Tuesday, March 24, 2015
Unorganized Hancock: Doing the Show So You Don't Have To
My two sons, AKA Unorganized Hancock, played for the Skowhegan Maple Festival on Saturday.
We like Skowhegan. Everyone is always really pleasant to us in the only way it's possible to be pleasant to us: They're nice to our children. The town simply has a nice vibe. It's a hardscrabble place, just like the town we live in, but there's more life in it somehow. It seems more forward-looking than a lot of western Maine. There are more children than I'm used to seeing. Children are always the most forward-looking thing you can have.
It takes an hour and a half to get to Skowhegan from our house. That's considered "close by" where we live. The GPS always intones directions like, "Proceed for 27 miles." After 27 miles is over, Nuvi's clipped diction advises you to,"Keep right," even though there's no turn, and then, "Proceed for 26 miles."
The ribbon of pavement seems like it was laid solely to get us from Rumford to Skowhegan, and when we don't need it anymore, they'll give it back to the alces alces. If you want to be alone with your thoughts in western Maine, drive down the middle of the road from my house to Skowhegan. That's why we were a little surprised to find every parking space occupied when we arrived two hours early for the show. I haven't been in a full parking lot in Maine since never, which is a long time indeed.
The town had lots of goings-on, some whoop-de-do, and other assorted activities to celebrate the maple sugaring season that might never happen this year. It was the coldest winter ever in western Maine, and that's saying something. The sap is still frozen in the ground. My friends and neighbors rely on seasonal things like maple sugar and firewood and blueberries and Christmas trees to get by, and I wonder if this winter will be enough to break them. Regular people will just remark in July that it's deuced difficult to find a pint of maple syrup for less than eight bucks.
The audience in Skowhegan likes my children. They tell me so, with words and applause. They like them without quite knowing why -- the only kind of like that matters in show business. We are pleased to offer a little late winter sunshine to the nice people in Skowhegan.
There were other performers, and they boxed the compass of entertainment. A brave soul took a run at Brahms Third Racket, and another executed Asturias. There were a troupe of tapdancing girlettes that could have melted an investment banker's heart. There's a local fellow that sings the kinds of Broadway/cruise ship songs I don't care for until he sings them, and then I do care for them a lot.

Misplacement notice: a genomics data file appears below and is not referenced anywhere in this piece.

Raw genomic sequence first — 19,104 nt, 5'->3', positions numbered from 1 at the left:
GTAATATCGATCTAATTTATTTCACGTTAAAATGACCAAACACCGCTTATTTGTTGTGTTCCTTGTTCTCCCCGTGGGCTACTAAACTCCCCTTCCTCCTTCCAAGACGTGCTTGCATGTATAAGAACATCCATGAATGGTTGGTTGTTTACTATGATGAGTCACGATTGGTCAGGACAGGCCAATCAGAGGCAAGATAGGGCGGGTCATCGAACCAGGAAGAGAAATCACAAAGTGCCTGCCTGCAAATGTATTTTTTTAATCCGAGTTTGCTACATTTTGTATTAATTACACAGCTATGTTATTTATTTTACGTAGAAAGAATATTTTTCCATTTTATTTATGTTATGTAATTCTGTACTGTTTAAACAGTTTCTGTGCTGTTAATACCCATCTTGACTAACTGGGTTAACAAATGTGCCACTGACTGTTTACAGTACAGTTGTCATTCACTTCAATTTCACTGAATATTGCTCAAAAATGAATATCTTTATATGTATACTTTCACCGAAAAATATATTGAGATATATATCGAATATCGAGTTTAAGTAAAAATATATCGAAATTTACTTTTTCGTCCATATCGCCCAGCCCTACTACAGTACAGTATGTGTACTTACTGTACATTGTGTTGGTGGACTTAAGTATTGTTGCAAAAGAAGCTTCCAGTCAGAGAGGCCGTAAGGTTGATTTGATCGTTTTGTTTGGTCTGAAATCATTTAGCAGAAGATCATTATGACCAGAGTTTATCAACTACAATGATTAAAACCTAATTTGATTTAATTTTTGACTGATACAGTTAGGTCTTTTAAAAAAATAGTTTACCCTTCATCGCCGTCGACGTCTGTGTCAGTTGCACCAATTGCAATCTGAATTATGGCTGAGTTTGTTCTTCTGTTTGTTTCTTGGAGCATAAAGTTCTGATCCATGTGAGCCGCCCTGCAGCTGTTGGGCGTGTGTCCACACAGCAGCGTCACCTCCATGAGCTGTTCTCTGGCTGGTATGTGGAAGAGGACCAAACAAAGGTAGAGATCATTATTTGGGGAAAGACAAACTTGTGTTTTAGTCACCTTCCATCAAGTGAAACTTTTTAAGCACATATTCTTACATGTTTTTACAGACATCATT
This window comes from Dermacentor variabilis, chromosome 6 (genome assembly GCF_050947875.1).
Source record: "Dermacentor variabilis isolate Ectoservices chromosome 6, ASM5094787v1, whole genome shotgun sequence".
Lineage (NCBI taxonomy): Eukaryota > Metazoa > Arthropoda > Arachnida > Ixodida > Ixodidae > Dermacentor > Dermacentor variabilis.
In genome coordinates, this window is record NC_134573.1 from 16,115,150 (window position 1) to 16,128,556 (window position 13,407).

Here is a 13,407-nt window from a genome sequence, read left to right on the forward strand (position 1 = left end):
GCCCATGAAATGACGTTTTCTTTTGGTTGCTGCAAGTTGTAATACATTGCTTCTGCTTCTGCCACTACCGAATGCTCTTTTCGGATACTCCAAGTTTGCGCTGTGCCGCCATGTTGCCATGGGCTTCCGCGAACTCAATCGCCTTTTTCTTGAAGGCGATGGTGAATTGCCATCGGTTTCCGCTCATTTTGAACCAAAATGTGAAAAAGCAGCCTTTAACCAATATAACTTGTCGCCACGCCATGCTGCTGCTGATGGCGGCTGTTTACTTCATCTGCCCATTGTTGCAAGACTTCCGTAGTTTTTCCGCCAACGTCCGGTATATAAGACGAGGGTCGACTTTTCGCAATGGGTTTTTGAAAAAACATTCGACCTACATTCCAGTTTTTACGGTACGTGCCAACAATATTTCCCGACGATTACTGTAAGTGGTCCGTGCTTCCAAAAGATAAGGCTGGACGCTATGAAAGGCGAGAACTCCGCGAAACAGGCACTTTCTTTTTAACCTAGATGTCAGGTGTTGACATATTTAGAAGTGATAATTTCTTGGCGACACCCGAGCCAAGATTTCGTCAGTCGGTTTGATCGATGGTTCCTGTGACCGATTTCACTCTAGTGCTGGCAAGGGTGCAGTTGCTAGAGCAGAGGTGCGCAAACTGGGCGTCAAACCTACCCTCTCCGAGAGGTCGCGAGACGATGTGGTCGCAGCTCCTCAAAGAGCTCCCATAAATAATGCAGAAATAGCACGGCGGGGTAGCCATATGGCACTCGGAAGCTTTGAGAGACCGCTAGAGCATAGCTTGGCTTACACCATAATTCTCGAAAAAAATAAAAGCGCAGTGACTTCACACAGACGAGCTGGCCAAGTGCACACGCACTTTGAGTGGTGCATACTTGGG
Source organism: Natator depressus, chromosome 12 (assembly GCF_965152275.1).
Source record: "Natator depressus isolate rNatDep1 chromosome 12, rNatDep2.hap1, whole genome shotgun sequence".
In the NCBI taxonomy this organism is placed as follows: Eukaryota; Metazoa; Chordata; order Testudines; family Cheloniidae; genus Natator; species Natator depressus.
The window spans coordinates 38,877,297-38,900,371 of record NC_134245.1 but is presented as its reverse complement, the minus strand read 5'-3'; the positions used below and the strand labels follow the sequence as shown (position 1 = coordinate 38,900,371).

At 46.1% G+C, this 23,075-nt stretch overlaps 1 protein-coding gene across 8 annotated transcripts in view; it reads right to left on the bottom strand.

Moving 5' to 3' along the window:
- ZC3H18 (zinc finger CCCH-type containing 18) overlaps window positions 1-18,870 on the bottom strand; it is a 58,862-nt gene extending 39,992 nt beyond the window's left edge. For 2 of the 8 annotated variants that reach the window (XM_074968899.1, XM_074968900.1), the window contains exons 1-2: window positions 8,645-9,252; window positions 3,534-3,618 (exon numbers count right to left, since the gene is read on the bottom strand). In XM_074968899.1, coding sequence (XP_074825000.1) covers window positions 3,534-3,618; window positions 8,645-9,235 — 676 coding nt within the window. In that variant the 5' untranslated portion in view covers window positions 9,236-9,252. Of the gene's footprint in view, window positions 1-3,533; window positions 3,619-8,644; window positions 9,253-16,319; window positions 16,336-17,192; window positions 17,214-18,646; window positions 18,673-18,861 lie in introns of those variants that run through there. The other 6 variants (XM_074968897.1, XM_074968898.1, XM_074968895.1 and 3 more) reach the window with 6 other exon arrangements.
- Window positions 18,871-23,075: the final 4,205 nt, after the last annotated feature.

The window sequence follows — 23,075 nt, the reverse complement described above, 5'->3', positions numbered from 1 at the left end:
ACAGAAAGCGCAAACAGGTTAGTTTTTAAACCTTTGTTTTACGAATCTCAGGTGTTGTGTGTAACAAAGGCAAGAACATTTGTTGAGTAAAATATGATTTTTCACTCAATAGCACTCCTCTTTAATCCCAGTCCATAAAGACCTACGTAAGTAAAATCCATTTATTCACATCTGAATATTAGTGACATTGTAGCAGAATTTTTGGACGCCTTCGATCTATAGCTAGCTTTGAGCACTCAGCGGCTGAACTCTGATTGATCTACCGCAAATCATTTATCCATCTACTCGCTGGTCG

I noticed quite a bit of bravery on stage. When people perform despite being afraid, that's bravery. In my experience, most people on stage are afraid the whole time. I always was afraid when I performed, deservedly so because I never practiced, but even really accomplished performers are on edge when they're on stage. It's part of the contract, I think. The only people not afraid to be onstage don't belong there.
There was also a band of brigands who played too long, then made an enormous ruckus behind the curtains by taking their stuff apart so they could leave early, while a brave young man was on stage trying to sing and play the guitar over their "four men in a coal mine" accompaniment. For an encore, these people with somewhere more important to be unplugged my sons' recording device on their way out the door. The only thing my boys were able to capture was from the ambient microphone in the camera hidden onstage behind their sign. It's enough to tell how it went. The boys Did the Show, like the pros they are.
The early leaver band members live in Skowhegan. We drove home for 90 minutes in a blizzard. That's what pros do. Even eleven-year-old pros.
[Update: Many thanks to Kathleen M. from Connecticut for her generous hit on our tip jar]
[Additional Update: Many thanks to William O from Tejas for his generous support!]